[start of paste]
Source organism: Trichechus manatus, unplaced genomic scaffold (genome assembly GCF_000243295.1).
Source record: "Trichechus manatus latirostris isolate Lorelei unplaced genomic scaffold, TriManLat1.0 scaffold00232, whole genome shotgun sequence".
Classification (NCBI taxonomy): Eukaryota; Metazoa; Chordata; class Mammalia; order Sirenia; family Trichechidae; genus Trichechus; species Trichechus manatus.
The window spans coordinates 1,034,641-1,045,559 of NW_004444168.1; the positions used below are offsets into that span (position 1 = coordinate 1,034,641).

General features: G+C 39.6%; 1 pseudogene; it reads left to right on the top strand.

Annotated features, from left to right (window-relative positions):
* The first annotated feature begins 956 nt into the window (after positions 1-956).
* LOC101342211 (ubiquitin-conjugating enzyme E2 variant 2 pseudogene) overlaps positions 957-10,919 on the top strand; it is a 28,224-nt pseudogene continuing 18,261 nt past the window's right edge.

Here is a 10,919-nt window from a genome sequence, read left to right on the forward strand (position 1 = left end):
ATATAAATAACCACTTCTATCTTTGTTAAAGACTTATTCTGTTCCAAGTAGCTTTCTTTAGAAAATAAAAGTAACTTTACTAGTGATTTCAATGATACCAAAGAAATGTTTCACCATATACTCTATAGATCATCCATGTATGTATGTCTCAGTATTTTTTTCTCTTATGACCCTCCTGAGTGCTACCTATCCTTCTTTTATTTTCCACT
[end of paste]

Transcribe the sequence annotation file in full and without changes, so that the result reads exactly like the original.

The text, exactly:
Source organism: Trichechus manatus, unplaced genomic scaffold (genome assembly GCF_000243295.1).
Source record: "Trichechus manatus latirostris isolate Lorelei unplaced genomic scaffold, TriManLat1.0 scaffold00232, whole genome shotgun sequence".
Classification (NCBI taxonomy): Eukaryota; Metazoa; Chordata; class Mammalia; order Sirenia; family Trichechidae; genus Trichechus; species Trichechus manatus.
The window spans coordinates 1,034,641-1,045,559 of NW_004444168.1; the positions used below are offsets into that span (position 1 = coordinate 1,034,641).

General features: G+C 39.6%; 1 pseudogene; it reads left to right on the top strand.

Annotated features, from left to right (window-relative positions):
* The first annotated feature begins 956 nt into the window (after positions 1-956).
* LOC101342211 (ubiquitin-conjugating enzyme E2 variant 2 pseudogene) overlaps positions 957-10,919 on the top strand; it is a 28,224-nt pseudogene continuing 18,261 nt past the window's right edge.

Here is a 10,919-nt window from a genome sequence, read left to right on the forward strand (position 1 = left end):
ATATAAATAACCACTTCTATCTTTGTTAAAGACTTATTCTGTTCCAAGTAGCTTTCTTTAGAAAATAAAAGTAACTTTACTAGTGATTTCAATGATACCAAAGAAATGTTTCACCATATACTCTATAGATCATCCATGTATGTATGTCTCAGTATTTTTTTCTCTTATGACCCTCCTGAGTGCTACCTATCCTTCTTTTATTTTCCACT